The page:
WELLS, Maine — At first glance, Etta Morse is like most 3-year-old toddlers. She loves the color purple and pink, she gets excited for snack time and one of her best friends just happens to be a 95-year-old veteran with a less than perfect memory.

When Etta spots her friend Stanley at Avita of Wells, she impulsively leaves her mom's side running, quickly ducking under his walker to get at him. Her little arms can't quite reach around Stanley's neck as she lays her head down on his shoulder, eyes closed. 

"I am in heaven," Stanely whispers. 

Stanley has been living at the assisted living facility since they opened two years ago. He is one of more than 60 residents all living with dementia or Alzheimer's. 

The unlikely friends met at Avita's music generations class. Children from the community are welcomed every Friday to sing songs, play with instruments and games while more than 20 seniors look onward and participate if they are feeling up to the task. 

Laurie Morse started bringing her son, Simon, and daughter, Etta, two years ago when Etta was just one.

“I have no idea when it actually started. They just kind of have a little connection," Morse says. 

The preschoolers in class hand out instruments to the seniors and one Friday Etta brought Stanley one instrument and then another and then another until he had eight. She wouldn't give them out to anyone else. This is when her mom noticed that she had taken a liking to Stanley. 

Stanley and Etta
95-year-old Stanley Rotman and 3-year-old Etta met a music class at the assisted care facility where Stanley lives and became fast friends.
Laurie Morse

Stanley is not always an early riser but on Fridays, Avita staff just mention Etta’s name and he gets ready for their visits, making sure to look his best, usually dressing up in a blazer.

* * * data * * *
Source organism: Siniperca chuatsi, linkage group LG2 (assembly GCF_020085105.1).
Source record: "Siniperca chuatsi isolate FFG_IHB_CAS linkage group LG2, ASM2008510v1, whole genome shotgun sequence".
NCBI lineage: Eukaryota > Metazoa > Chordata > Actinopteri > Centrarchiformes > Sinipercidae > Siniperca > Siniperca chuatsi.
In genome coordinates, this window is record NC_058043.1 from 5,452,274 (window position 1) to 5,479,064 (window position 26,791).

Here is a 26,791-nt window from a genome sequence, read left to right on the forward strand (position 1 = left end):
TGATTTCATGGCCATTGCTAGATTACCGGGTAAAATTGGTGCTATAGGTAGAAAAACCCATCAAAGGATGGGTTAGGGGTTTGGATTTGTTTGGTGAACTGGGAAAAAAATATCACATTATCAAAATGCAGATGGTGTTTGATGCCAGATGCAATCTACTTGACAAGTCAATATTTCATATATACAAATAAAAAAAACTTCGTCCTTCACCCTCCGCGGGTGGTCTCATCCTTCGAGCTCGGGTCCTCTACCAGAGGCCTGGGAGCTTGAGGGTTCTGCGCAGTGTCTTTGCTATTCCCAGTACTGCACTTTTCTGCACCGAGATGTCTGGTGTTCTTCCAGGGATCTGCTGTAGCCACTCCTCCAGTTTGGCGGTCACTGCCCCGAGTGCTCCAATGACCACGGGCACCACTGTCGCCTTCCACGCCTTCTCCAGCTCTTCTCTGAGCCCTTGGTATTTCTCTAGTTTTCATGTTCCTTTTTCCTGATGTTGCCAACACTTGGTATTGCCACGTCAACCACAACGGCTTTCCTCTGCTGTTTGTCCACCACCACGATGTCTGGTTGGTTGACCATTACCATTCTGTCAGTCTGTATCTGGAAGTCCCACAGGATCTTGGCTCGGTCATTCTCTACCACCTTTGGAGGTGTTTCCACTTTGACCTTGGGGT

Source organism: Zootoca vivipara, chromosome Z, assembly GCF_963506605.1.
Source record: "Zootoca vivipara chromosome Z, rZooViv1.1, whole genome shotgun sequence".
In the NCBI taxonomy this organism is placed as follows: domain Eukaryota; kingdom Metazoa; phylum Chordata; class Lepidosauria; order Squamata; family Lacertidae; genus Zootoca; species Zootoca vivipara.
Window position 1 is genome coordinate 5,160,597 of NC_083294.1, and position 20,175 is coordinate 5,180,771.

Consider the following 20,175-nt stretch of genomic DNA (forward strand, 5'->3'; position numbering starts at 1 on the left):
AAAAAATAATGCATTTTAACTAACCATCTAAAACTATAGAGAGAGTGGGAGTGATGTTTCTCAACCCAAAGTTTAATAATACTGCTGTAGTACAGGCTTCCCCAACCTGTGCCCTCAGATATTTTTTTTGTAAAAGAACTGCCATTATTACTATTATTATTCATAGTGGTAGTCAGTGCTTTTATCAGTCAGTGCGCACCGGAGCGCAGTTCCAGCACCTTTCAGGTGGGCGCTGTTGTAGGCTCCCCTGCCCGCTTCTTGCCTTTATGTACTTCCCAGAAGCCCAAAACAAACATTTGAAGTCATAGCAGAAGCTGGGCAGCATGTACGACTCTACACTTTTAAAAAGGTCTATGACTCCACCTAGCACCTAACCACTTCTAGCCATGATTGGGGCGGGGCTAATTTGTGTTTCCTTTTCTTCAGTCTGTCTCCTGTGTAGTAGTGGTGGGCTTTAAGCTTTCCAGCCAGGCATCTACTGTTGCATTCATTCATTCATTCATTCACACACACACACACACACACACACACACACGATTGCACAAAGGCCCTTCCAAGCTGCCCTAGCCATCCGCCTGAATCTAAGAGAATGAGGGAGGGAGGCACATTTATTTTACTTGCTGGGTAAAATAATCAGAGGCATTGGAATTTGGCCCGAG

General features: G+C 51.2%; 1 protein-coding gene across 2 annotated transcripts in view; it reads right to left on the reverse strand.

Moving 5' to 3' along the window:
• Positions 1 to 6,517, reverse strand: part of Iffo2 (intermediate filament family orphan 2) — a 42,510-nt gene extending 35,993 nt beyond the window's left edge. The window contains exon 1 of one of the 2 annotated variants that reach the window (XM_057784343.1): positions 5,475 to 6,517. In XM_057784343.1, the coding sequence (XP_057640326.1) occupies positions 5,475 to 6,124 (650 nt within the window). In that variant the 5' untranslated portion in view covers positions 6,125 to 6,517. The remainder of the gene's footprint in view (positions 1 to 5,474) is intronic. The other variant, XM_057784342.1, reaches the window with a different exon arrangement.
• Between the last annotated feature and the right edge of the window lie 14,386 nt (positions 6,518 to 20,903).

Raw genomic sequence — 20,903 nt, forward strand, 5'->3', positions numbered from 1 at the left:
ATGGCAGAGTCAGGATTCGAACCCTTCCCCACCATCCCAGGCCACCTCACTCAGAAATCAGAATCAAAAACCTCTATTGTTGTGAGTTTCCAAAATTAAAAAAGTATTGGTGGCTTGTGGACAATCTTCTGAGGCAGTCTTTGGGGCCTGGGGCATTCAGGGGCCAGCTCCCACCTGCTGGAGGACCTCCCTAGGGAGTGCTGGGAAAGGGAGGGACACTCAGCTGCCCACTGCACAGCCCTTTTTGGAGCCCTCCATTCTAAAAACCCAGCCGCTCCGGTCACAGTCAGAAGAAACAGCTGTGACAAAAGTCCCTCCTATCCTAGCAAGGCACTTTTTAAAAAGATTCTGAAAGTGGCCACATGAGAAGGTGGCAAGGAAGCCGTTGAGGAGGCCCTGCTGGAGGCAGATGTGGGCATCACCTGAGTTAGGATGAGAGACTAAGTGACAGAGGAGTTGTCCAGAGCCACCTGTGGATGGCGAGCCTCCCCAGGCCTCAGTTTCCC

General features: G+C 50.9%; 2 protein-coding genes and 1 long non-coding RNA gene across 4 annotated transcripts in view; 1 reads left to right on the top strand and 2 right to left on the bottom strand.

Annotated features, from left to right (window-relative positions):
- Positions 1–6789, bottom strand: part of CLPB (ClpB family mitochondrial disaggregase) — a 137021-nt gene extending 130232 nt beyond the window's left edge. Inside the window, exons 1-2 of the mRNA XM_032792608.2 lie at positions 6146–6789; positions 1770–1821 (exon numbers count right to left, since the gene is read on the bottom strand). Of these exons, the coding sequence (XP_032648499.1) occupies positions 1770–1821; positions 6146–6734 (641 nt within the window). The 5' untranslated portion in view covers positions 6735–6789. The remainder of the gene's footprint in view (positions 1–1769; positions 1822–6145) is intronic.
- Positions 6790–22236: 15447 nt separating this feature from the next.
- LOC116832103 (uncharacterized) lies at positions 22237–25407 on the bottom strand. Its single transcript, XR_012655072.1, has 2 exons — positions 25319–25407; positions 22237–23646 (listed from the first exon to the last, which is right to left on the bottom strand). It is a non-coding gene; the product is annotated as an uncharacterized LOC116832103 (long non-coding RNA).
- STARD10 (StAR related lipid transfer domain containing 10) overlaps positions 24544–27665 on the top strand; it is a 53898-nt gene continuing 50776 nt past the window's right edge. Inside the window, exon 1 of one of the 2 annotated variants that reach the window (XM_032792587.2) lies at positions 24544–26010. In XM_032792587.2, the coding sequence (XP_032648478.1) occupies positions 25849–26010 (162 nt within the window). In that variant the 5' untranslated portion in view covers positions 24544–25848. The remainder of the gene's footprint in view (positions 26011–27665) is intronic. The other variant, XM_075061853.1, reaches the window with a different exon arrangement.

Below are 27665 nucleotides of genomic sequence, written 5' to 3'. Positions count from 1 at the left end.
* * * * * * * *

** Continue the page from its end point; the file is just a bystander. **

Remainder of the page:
Stanley is a man of few words but one thing is clear, “I just adore her,” he says, as he looks in Etta's direction.  

Staff at Avita say the friendship has been great for Stanley but is surprising to many.  

"It is really strange because I guess nobody would imagine that those two would have this amazing relationship," says Avita employee Sharon Gonyer. 

Stanley doesn't always remember Etta's name but Gonyer says when he sees her face he lights up, something clicks, and he knows her again. 

Etta talks about Stanley during the week and she doesn't just see him at music class. Morse takes her daughter to visit Stanley. They play puzzles. Stanley sings to Etta as she draws. And recently the toddler became the teacher when Etta schooled Stanely on how to play Candy Land.

“We came to visit him for his birthday and I asked if any family member was coming to visit and he said no. And she, out of the blue goes, 'well now you have our family,'” Morse says of her daughter. 

When asked about how he likes the music class Stanley makes it clear the only reason he goes is for his dear little friend. 

"I mean I like music but I like this one better...Bettah Etta," Stanley says. 

Laurie Morse doesn't know why Etta picked Stanley but she is grateful. Through her 3-year-old, she too has a new friend. 

"I think Stanley is a very gentle soul...I think there is just a feeling between them that they just know that they love each other and care about each other."

For Stanley and Etta, their unlikely friendship has been a blessing for them both even if it will be one that is hard to always remember.